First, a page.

In our Member Spotlight series, we are speaking to Climate Strategies members about their research and findings. For the second edition, we spoke with Richard Mulwa, Professor of Environmental Economics and Policy, Centre Director and Senior Research Fellow, Environment for Development, University of Nairobi.
What were key findings from your research on just transitions in Kenya’s transport, energy & waste management sectors?
Ongoing work in the three sectors supports just transition principles and goals through the absorption of public transport workers rendered jobless and compensation of the displaced businesses occasioned by adoption of the Bus rapid transit (BRT) system. There has also been enactment, revision and realignment of policies and laws such as the integrated national transport policy, the sustainable solid waste management Act 2021 and the electric vehicles (EV) mobility guidelines. These changes in policies and laws have great potential to create green jobs and provide better working environments for women and men.
In the waste sector, the new Act of 2021 and the proposed extended producer responsibility (EPR) regulations target to formalize the workers in the sector and organize them into official working groups; while in the transport sector, the government plans to formalize the sector and provide social security, insurance etc. to the workers who are mostly informal. Read more in this recent report.
What are key recommendations for policymakers?
- There is a need to align the existing laws and policies to include the aspirations, principles, intentions, and spirit of just transition.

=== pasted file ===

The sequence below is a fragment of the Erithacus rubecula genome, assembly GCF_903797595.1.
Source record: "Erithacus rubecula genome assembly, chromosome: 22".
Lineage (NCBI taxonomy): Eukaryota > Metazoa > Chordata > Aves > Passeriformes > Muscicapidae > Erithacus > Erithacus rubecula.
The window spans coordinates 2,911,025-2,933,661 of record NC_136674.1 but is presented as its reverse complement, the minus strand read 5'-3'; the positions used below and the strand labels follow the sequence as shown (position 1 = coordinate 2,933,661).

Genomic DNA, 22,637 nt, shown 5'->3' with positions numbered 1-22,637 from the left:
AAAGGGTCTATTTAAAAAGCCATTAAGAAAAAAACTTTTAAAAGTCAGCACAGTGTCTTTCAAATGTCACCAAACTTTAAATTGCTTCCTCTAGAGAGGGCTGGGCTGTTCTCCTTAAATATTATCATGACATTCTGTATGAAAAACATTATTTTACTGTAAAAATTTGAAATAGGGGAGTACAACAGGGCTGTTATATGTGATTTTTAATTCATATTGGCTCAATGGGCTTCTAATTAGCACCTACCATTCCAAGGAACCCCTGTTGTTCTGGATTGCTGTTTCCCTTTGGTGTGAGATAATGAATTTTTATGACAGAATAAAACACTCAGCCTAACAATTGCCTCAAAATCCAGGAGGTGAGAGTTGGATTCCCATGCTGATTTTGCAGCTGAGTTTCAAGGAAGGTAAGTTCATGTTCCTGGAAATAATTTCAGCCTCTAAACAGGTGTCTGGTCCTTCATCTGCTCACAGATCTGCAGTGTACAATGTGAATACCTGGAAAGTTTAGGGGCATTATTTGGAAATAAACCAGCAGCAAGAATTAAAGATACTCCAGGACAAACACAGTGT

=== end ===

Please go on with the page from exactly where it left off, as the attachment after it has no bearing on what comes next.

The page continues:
- Authorities should create awareness of just transition benefits and challenges by highlighting how the public will be safeguarded against any adverse impacts. This will be important for social acceptance of the programs and regulations that target to introduce and accelerate just transition in various economic sectors.
- There needs to be mechanisms to enhance inclusive social dialogue and promote equity and environmental sustainability. Just Transition needs collaboration from policymakers to users of resources and, most importantly, an injection of political goodwill to make it work faster.
- To ensure a seamless transition, the government, with all stakeholders’ support, must establish targeted investments in specific sectors, develop worker skill development programs, and create an equitable transition fund to address the problem of insufficient funds.
How can we close the gap between science and policy action in our response to climate change?
We need enhanced communication and collaboration between researchers and policymakers by holding joint sessions on just transition. Policymakers should also actively seek and incorporate relevant research into their decision-making processes. Researchers should ensure that their findings are accessible and understandable to policymakers. Additionally, policymakers and researchers should be equipped with the necessary skills and knowledge to engage with each other effectively through training in basic research methods, critical evaluation of evidence, policy analysis, and communication.